- Providing structure
- Information gathering
- Information giving
Your performance is marked by two different Assessors. Each Assessor independently scores your performance according to the nine criteria.
Intelligibility refers to how well and clearly a candidate’s speech can be understood. It is affected by aspects of speech like pronunciation, intonation, stress, rhythm, pitch, and accent.
Fluency refers to the rate of your speech. In other words, it means the ability to speak easily, reasonably quickly, and without having to pause frequently to recall a word to express what you want to say.
Appropriateness of language
This criterion assesses to what degree you can tailor your language to make it appropriate for the context and the patient. In other words, it assesses your ability to explain things in a clear language understood by the patient and to adapt tone and register to deal with different patients and situations.
When communicating with patients on sensitive matters or topics that they may find uncomfortable, choose a language that puts them at ease. The more comfortable a patient feels, the more forthcoming he or she will be when answering questions. Employ indirect language to facilitate the conversation.
What is the difference between direct and indirect language?
Rather than asking questions about sensitive or embarrassing matters directly, soften the questions by prefixing appropriate expressions/phrases. This makes your questions sound less intrusive and more polite which, consequently, helps put your patients at ease while answering questions.
How do we form indirect questions?
Indirect questions can be formed by starting your question with a phrase like, ‘Can you tell me …’ or ‘Can I ask …’. Some other examples of phrases that can be used to turn questions from direct to indirect are:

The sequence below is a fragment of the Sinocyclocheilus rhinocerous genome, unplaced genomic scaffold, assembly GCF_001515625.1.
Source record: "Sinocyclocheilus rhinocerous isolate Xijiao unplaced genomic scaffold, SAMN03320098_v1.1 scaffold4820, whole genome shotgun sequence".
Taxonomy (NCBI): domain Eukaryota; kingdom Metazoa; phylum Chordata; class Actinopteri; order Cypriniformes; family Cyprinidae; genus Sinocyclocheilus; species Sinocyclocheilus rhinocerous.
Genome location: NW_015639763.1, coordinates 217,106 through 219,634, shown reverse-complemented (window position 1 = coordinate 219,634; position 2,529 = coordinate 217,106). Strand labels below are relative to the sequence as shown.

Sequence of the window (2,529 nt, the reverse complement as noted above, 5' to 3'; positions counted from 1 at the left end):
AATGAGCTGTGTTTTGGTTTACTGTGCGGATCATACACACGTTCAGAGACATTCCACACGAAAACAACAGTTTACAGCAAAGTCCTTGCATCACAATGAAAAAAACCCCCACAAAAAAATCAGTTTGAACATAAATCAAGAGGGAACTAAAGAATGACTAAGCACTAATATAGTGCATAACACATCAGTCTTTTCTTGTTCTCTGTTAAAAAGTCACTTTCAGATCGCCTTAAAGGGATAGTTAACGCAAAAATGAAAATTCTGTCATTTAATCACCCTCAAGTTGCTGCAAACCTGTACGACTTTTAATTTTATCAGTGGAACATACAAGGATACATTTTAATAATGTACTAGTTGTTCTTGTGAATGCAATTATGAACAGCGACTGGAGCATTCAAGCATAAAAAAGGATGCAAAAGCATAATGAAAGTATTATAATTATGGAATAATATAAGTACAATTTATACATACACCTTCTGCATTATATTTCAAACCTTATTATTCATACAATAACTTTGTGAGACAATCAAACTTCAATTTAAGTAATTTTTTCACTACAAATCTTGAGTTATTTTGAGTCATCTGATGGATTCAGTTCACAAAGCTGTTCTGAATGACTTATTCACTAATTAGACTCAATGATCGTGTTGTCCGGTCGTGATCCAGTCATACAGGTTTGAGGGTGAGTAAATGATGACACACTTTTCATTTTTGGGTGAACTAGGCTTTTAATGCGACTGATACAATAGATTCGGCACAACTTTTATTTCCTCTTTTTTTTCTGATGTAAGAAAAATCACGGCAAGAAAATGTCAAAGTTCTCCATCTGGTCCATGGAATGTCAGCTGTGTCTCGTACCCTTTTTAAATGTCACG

- Would you mind telling me about …
- Would you please tell me …
- May I ask …
- Please tell me …
- I am wondering if you can tell me something about …
Resources of grammar and expression
This criterion assesses your ability to use a range of grammatical structures accurately in speaking.
Clinical communication criteria
- Relationship building
Relationship building is divided into four sub-criteria:
- initiating the interaction appropriately (greeting, introductions, nature of interview)
- demonstrating an attentive and respectful attitude
May I sit here? What I would like to do is spend 20 minutes with you now discussing your problems and examining you. Is that okay? Please let me know if you experience discomfort at any time.
Before proceeding further, I’d like to ask you some questions about your smoking habits. It’ll help me get a better understanding of your condition. Is that alright?
The doctor is worried your weight might put you at risk of complications post-surgery. Is it okay if we discuss your eating habits and lifestyle?